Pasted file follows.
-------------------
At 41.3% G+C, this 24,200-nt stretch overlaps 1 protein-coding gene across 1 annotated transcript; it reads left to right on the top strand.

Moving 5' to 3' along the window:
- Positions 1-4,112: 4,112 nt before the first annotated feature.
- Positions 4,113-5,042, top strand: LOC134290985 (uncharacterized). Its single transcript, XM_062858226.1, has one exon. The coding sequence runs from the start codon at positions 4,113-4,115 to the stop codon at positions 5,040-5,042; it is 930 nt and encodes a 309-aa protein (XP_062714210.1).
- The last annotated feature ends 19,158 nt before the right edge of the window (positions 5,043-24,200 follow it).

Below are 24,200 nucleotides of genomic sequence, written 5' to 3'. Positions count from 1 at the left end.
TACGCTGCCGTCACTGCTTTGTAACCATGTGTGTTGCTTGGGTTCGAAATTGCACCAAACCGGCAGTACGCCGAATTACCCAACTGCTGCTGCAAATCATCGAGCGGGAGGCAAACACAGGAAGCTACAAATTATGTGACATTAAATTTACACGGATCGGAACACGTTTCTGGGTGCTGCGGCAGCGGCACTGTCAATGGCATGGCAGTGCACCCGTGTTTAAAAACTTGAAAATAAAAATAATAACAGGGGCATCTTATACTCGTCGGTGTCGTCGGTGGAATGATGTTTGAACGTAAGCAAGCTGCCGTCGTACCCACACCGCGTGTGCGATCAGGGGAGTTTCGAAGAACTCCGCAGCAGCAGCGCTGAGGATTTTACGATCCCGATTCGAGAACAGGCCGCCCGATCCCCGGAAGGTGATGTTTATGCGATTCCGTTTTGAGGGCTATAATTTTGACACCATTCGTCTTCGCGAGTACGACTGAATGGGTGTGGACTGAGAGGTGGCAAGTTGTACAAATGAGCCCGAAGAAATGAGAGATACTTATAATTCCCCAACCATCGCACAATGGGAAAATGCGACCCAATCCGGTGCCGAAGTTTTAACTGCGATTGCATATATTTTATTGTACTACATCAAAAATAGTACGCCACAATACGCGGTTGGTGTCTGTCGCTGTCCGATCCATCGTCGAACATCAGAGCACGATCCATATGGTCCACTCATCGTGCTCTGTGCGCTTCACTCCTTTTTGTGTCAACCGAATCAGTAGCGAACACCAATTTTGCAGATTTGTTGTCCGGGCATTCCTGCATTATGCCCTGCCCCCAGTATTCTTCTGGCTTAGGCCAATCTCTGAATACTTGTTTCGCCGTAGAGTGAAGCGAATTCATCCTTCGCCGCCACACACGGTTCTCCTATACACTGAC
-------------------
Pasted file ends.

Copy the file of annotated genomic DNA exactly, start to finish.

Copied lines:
At 41.3% G+C, this 24,200-nt stretch overlaps 1 protein-coding gene across 1 annotated transcript; it reads left to right on the top strand.

Moving 5' to 3' along the window:
- Positions 1-4,112: 4,112 nt before the first annotated feature.
- Positions 4,113-5,042, top strand: LOC134290985 (uncharacterized). Its single transcript, XM_062858226.1, has one exon. The coding sequence runs from the start codon at positions 4,113-4,115 to the stop codon at positions 5,040-5,042; it is 930 nt and encodes a 309-aa protein (XP_062714210.1).
- The last annotated feature ends 19,158 nt before the right edge of the window (positions 5,043-24,200 follow it).

Below are 24,200 nucleotides of genomic sequence, written 5' to 3'. Positions count from 1 at the left end.
TACGCTGCCGTCACTGCTTTGTAACCATGTGTGTTGCTTGGGTTCGAAATTGCACCAAACCGGCAGTACGCCGAATTACCCAACTGCTGCTGCAAATCATCGAGCGGGAGGCAAACACAGGAAGCTACAAATTATGTGACATTAAATTTACACGGATCGGAACACGTTTCTGGGTGCTGCGGCAGCGGCACTGTCAATGGCATGGCAGTGCACCCGTGTTTAAAAACTTGAAAATAAAAATAATAACAGGGGCATCTTATACTCGTCGGTGTCGTCGGTGGAATGATGTTTGAACGTAAGCAAGCTGCCGTCGTACCCACACCGCGTGTGCGATCAGGGGAGTTTCGAAGAACTCCGCAGCAGCAGCGCTGAGGATTTTACGATCCCGATTCGAGAACAGGCCGCCCGATCCCCGGAAGGTGATGTTTATGCGATTCCGTTTTGAGGGCTATAATTTTGACACCATTCGTCTTCGCGAGTACGACTGAATGGGTGTGGACTGAGAGGTGGCAAGTTGTACAAATGAGCCCGAAGAAATGAGAGATACTTATAATTCCCCAACCATCGCACAATGGGAAAATGCGACCCAATCCGGTGCCGAAGTTTTAACTGCGATTGCATATATTTTATTGTACTACATCAAAAATAGTACGCCACAATACGCGGTTGGTGTCTGTCGCTGTCCGATCCATCGTCGAACATCAGAGCACGATCCATATGGTCCACTCATCGTGCTCTGTGCGCTTCACTCCTTTTTGTGTCAACCGAATCAGTAGCGAACACCAATTTTGCAGATTTGTTGTCCGGGCATTCCTGCATTATGCCCTGCCCCCAGTATTCTTCTGGCTTAGGCCAATCTCTGAATACTTGTTTCGCCGTAGAGTGAAGCGAATTCATCCTTCGCCGCCACACACGGTTCTCCTATACACTGAC